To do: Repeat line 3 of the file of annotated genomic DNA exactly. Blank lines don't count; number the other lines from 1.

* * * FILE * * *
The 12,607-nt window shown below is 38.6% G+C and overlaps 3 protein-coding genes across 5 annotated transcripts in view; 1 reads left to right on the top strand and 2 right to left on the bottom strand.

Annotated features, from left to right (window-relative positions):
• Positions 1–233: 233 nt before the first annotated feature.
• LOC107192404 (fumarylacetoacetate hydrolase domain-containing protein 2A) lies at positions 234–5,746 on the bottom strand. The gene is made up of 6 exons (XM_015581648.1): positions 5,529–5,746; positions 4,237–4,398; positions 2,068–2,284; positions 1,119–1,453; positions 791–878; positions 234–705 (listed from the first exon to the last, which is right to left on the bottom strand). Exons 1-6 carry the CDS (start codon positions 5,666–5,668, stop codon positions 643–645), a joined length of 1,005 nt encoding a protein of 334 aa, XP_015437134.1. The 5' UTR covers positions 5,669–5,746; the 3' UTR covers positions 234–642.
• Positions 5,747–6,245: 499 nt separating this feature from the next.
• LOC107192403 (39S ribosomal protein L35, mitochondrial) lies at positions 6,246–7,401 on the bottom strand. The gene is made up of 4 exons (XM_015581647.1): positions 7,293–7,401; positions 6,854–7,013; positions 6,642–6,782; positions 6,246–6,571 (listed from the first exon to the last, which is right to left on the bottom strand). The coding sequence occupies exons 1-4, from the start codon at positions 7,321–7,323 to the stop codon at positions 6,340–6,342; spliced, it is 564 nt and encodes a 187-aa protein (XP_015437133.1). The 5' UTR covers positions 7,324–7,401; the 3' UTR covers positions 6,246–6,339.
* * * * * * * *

• Positions 1–233: 233 nt before the first annotated feature.